The Man Booker International Prize will now celebrate translated fiction

A customer browses a copy of Swedish author Stieg Larsson's latest book,'The Girl Who Kicked the Hornets' Nest', at a Madrid bookstore, June 18, 2009. — Reuters pic
A customer browses a copy of Swedish author Stieg Larsson's latest book,'The Girl Who Kicked the Hornets' Nest', at a Madrid bookstore, June 18, 2009. — Reuters pic

LONDON, July 7 — The biennial prize awarded to a body of work emanating from anywhere in the world but published in English will now instead be awarded yearly for a single novel or collection of short stories translated into English.

Essentially the International Prize and the Independent Foreign Fiction Prize are being combined into a single £50,000 (RM295,650) award which, starting in 2016, will be split equally between the writer and his or her translator.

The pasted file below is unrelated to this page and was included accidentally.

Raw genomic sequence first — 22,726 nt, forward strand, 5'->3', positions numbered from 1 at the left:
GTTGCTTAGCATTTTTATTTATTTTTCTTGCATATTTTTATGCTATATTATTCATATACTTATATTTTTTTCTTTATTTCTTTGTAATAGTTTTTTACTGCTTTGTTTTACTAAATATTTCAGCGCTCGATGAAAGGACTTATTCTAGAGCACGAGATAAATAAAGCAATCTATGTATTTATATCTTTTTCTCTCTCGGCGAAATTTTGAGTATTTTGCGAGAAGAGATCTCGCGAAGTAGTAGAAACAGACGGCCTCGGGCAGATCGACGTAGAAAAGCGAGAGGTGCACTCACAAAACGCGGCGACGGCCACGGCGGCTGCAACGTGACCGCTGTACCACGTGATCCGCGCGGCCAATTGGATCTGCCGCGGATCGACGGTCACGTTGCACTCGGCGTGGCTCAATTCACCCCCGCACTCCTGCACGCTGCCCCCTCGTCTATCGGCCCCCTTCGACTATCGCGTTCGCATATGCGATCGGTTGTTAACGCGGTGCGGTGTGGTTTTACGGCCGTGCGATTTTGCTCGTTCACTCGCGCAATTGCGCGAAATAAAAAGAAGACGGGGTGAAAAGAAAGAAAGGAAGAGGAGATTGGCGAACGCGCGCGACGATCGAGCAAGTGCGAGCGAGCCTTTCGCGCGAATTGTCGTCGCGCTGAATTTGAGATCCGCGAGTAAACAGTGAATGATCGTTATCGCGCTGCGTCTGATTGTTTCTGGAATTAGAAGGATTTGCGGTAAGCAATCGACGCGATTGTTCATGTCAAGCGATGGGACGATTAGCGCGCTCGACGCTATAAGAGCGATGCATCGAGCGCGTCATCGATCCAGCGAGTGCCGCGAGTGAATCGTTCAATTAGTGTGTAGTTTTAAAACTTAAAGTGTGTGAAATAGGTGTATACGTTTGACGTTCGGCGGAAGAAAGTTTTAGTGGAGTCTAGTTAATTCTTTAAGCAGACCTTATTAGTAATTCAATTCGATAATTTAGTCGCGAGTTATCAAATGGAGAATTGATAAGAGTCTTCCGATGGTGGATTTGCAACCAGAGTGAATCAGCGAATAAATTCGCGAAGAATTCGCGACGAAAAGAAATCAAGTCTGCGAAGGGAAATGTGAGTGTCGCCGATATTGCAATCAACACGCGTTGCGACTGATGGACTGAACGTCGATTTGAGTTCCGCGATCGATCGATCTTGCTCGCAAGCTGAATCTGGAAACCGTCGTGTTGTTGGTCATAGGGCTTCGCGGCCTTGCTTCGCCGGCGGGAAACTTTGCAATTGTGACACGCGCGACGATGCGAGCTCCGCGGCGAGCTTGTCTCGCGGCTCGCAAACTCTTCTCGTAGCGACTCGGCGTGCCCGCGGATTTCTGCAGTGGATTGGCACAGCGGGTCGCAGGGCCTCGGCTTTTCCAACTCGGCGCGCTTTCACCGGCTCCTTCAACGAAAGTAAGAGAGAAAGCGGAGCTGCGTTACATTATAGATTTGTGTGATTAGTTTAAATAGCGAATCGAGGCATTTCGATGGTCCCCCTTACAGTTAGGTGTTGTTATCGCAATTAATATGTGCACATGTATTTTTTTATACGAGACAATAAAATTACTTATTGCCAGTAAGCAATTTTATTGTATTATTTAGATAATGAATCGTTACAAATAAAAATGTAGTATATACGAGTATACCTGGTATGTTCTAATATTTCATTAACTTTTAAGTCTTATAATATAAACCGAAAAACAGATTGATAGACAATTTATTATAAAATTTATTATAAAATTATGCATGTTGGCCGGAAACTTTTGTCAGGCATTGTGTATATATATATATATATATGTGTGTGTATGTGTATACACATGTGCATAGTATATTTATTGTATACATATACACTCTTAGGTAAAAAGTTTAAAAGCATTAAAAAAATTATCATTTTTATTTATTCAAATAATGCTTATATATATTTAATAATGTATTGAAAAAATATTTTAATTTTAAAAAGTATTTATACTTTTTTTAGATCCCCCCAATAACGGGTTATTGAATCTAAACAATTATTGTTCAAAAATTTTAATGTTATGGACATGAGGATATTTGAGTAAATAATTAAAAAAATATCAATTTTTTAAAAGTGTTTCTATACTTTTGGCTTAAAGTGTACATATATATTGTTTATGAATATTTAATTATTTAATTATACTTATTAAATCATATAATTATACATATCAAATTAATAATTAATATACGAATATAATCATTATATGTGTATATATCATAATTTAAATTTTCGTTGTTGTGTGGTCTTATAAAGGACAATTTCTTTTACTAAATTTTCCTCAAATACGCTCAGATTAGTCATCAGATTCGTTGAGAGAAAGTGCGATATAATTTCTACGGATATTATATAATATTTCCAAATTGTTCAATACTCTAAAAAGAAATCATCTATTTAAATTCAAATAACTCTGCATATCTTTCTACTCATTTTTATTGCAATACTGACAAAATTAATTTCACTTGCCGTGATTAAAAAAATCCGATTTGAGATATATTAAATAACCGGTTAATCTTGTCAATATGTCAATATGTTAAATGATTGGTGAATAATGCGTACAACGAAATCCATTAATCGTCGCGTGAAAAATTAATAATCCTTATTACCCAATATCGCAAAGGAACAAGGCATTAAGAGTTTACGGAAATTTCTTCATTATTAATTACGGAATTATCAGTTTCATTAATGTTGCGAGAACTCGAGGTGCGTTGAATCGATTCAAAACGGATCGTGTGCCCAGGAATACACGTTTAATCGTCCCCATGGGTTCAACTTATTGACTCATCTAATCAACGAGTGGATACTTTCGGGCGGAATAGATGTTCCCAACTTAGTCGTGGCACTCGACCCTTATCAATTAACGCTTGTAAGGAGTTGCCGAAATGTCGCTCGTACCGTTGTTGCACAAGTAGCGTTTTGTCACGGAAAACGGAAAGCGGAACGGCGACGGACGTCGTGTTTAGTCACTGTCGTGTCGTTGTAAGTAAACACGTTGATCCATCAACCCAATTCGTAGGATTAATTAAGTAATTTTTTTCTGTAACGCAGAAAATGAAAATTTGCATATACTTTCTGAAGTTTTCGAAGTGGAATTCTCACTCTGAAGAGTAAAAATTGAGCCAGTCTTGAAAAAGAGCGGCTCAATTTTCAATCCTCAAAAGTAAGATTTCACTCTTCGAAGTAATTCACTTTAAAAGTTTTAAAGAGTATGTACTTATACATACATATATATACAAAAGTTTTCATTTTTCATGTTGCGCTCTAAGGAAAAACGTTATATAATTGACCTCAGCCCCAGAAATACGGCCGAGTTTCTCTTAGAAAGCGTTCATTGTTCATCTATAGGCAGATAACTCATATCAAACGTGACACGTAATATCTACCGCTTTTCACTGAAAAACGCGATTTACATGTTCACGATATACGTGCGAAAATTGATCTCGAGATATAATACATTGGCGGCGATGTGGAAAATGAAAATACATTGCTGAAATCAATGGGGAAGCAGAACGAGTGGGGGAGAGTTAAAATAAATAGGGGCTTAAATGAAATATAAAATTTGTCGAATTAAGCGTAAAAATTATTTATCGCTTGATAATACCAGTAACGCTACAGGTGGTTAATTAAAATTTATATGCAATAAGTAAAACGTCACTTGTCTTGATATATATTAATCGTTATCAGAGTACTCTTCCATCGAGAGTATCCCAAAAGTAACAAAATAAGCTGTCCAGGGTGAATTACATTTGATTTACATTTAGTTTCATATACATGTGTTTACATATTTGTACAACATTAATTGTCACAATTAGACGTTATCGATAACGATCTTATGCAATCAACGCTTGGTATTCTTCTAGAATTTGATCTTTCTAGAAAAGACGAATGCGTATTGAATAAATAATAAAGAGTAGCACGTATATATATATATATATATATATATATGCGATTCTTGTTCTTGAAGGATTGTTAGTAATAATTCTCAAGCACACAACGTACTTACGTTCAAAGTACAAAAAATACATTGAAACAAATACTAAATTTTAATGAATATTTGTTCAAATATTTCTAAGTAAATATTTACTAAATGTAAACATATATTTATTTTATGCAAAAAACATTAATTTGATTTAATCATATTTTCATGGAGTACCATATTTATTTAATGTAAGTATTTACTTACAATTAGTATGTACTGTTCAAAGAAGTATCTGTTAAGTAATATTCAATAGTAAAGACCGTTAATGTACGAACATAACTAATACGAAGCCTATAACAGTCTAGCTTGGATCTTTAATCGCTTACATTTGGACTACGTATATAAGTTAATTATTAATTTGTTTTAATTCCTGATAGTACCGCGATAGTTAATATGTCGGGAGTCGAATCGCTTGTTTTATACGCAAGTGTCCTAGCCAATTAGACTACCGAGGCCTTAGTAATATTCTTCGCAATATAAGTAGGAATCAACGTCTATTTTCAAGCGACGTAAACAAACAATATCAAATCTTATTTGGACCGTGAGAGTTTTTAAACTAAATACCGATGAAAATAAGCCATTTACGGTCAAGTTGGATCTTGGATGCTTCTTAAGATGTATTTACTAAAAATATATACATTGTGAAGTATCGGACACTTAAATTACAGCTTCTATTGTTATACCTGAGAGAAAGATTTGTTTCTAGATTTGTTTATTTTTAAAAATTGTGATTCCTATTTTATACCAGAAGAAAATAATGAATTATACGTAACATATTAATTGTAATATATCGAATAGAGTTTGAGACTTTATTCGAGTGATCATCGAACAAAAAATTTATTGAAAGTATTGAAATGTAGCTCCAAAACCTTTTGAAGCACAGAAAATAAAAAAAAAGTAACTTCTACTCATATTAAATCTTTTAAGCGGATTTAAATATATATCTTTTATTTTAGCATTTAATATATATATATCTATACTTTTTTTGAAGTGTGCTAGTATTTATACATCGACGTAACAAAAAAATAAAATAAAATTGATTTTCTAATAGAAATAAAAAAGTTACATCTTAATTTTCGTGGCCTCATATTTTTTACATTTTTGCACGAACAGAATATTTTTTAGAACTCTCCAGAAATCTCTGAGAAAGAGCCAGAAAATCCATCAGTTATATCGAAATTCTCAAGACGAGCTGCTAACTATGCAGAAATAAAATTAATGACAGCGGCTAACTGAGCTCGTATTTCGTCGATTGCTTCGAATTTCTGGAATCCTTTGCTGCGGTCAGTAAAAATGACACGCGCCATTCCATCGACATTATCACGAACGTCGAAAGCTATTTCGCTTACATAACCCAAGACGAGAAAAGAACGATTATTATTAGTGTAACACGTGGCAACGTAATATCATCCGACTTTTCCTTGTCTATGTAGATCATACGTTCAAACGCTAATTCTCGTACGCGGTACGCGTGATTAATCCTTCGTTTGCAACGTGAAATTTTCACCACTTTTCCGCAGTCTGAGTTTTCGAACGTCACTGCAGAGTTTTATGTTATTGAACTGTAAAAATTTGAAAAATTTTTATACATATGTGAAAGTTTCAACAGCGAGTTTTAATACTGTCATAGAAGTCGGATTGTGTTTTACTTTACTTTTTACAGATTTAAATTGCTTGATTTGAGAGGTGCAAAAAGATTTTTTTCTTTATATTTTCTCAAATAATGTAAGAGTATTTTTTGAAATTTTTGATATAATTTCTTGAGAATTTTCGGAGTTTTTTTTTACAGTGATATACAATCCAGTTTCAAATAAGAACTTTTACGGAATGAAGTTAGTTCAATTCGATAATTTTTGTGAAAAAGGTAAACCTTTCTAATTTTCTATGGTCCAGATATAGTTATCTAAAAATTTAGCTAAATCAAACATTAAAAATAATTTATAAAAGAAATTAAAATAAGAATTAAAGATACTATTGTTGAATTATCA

The reason for the change, according to the award's organizers, is that only 3 per cent of all books and 1 per cent of novels published in the UK and the US every year have been translated from a foreign language.

Introducing a new prize specifically to honour translated works will help to boost these figures, helping writers reach the widest possible audiences.

The 2016 prize will be open for entries from July 9, 2015. — AFP-Relaxnews

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